VIDEO: Today's Headline News from Associated Press
FDA TO BAN ARTERY-CLOGGING TRANS FATS
WASHINGTON (AP) -- Heart-clogging trans fats have been slowly disappearing from grocery aisles and restaurant menus in the last decade. Now, the Food and Drug Administration is finishing the job.
The FDA announced Thursday it will require the food industry to gradually phase out artificial trans fats, saying they are a threat to people's health. Commissioner Margaret Hamburg said the move could prevent 20,000 heart attacks and 7,000 deaths each year.
Hamburg said that while the amount of trans fats in the country's diet has declined dramatically in the last decade, they "remain an area of significant public health concern." The trans fats have long been criticized by nutritionists, and New York City and other local governments have banned them.
The agency isn't yet setting a timeline for the phase-out, but it will collect comments for two months before officials determine how long it will take. Different foods may have different timelines, depending how easy it is to find a substitute.
"We want to do it in a way that doesn't unduly disrupt markets," said Michael Taylor, FDA's deputy commissioner for foods. Still, he says, the food "industry has demonstrated that it is, by and large, feasible to do."
Though they have been removed from many items, the fats are still found in processed foods, including in some microwave popcorns and frozen pizzas, refrigerated doughs, cookies, biscuits and ready-to-use frostings. They are also sometimes used by restaurants that use the fats for frying. Many larger chains have phased them out, but smaller restaurants may still get food containing trans fats from suppliers.
MALALA PLOTTER CHOSEN AS PAKISTANI TALIBAN CHIEF
DERA ISMAIL KHAN, Pakistan (AP) -- The ruthless commander behind the attack on teenage activist Malala Yousafzai as well as a series of bombings and beheadings was chosen Thursday as the leader of the Pakistani Taliban, nearly a week after a U.S. drone strike killed the previous chief.
The militant group ruled out peace talks with the government, accusing Pakistan of working with the U.S. in the Nov. 1 drone strike. Islamabad denied the allegation and accused Washington of sabotaging its attempt to strike a deal with the Taliban to end years of violence.
Mullah Fazlullah was unanimously appointed the new leader by the Taliban's leadership council, or shura, after several days of deliberation, said the council's head, Asmatullah Shaheen Bhitani. Militants fired AK-47 assault rifles and anti-aircraft guns into the air to celebrate.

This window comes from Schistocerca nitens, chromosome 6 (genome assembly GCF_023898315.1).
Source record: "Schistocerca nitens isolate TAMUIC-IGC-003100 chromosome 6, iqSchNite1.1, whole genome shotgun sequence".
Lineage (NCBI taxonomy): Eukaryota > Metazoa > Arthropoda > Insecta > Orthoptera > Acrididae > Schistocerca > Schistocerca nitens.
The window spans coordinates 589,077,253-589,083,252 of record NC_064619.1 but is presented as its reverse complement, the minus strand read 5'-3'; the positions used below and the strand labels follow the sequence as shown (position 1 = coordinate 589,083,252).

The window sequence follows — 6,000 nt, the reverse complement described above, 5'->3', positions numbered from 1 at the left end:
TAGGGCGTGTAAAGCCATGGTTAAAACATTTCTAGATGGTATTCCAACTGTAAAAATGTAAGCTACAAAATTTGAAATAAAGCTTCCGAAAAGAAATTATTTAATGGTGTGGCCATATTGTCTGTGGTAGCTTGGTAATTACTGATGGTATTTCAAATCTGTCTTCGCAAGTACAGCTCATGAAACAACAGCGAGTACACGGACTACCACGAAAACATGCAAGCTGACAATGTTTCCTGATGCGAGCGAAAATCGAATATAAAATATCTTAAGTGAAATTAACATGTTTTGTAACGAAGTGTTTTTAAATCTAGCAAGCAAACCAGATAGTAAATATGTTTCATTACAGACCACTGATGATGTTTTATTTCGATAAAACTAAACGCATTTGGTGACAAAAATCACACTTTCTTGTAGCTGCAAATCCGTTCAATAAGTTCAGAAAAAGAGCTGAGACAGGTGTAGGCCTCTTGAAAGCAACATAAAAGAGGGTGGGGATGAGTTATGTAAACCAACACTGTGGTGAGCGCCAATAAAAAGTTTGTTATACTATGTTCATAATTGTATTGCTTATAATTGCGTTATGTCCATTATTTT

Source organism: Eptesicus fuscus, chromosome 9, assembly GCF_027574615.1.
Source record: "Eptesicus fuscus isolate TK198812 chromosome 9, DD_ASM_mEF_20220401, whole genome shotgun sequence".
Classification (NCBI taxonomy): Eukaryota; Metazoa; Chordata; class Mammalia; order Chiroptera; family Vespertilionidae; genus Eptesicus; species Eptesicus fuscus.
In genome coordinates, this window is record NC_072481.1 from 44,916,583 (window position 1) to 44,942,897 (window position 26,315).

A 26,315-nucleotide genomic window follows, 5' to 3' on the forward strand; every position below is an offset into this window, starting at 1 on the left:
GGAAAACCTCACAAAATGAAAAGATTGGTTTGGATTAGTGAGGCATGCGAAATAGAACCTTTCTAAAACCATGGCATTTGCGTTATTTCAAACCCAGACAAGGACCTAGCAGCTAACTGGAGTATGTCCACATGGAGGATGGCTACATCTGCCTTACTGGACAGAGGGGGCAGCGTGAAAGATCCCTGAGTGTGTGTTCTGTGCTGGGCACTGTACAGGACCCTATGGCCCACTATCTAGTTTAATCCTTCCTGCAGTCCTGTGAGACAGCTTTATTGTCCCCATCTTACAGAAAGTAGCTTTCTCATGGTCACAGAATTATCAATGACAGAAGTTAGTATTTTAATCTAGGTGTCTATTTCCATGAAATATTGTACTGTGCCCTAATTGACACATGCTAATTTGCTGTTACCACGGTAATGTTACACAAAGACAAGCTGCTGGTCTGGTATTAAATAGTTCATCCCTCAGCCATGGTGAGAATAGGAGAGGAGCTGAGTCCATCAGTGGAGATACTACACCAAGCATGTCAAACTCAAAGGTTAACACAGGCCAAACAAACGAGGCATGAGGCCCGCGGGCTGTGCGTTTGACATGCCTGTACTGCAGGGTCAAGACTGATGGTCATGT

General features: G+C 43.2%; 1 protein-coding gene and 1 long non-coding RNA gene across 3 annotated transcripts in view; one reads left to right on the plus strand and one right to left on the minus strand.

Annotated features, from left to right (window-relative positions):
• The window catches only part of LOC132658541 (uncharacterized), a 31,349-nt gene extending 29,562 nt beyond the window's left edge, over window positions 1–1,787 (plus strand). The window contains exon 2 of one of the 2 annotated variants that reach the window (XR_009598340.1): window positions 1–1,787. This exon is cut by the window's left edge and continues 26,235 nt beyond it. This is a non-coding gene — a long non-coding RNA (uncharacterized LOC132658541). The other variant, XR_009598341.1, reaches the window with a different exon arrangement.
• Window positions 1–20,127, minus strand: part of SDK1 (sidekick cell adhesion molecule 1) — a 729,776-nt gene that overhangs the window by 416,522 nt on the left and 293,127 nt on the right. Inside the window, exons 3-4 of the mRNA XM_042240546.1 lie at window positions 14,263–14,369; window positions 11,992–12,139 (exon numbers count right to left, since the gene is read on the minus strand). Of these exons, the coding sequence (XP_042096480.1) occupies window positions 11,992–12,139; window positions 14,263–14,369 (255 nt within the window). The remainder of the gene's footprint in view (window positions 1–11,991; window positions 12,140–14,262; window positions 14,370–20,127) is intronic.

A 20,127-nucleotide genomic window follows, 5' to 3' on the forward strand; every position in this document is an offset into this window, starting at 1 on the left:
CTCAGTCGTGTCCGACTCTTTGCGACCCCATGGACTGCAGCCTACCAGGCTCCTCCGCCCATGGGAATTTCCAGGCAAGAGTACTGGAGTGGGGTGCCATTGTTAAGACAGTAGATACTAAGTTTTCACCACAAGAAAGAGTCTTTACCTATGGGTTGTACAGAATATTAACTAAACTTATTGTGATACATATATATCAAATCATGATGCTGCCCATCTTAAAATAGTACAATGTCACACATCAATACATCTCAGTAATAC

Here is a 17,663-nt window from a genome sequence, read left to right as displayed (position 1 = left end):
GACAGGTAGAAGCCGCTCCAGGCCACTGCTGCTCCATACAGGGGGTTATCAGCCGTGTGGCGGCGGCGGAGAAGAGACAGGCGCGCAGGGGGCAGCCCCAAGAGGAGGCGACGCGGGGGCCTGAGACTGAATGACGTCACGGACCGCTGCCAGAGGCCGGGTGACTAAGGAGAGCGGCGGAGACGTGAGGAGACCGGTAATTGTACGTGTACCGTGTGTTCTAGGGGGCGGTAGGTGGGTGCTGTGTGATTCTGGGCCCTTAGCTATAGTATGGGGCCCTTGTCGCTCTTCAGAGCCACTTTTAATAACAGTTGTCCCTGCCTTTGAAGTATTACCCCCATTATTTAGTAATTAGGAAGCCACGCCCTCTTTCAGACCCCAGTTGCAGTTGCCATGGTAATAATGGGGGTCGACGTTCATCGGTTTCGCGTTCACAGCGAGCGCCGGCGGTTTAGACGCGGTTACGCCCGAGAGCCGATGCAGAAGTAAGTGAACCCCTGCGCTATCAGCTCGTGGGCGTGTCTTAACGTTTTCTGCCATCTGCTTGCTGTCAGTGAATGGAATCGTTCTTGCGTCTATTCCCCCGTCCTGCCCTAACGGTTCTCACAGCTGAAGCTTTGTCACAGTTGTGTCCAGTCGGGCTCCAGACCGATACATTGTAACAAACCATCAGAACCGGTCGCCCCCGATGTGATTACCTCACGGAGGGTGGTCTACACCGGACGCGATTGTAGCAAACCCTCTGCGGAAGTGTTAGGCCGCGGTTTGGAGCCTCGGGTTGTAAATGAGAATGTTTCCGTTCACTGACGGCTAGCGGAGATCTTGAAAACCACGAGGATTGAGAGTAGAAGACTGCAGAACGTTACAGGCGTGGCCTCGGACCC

The previous chief, Hakimullah Mehsud, was killed by the drone in the North Waziristan tribal area near the Afghan border. He was known for a bloody campaign that killed thousands of Pakistani civilians and security personnel, a deadly attack on a CIA base in Afghanistan and was believed to be behind the failed bombing in New York's Times square in 2010. The U.S. had put a $5 million bounty on his head,
Mehsud's killing had outraged Pakistani officials. The government said the drone strike came a day before it planned to send a delegation of clerics to invite the Pakistani Taliban to hold peace talks, although many analysts doubted a deal was likely.
NOT GOOD ENOUGH: MATH, READING SCORES UP SLIGHTLY
WASHINGTON (AP) -- Sometimes the best isn't good enough: Most American fourth and eighth graders still lack basic skills in math and science despite record high scores on a national exam.
Yes, today's students are doing better than those who came before them. But the improvements have come at a snail's pace.
The 2013 Nation's Report Card released Thursday finds that the vast majority of the students still are not demonstrating solid academic performance in either math or reading. Stubborn gaps persist between the performances of white children and their Hispanic and African-American counterparts, who scored much lower.
Overall, just 42 percent of fourth graders and 35 percent of eighth graders scored at or above the proficient level in math. In reading, 35 percent of fourth graders and 36 percent of eighth graders hit that mark.
Still, as state and federal policies evolve in the post-No Child Left Behind era, the nation's school kids are doing better today on the test than they did in the early 1990s, when such tracking started, with more improvement in math than in reading. Students of all races have shown improvement over the years.
The results come from the National Assessment of Educational Progress, or NAEP, which is given every two years to a sample of fourth and eighth graders.
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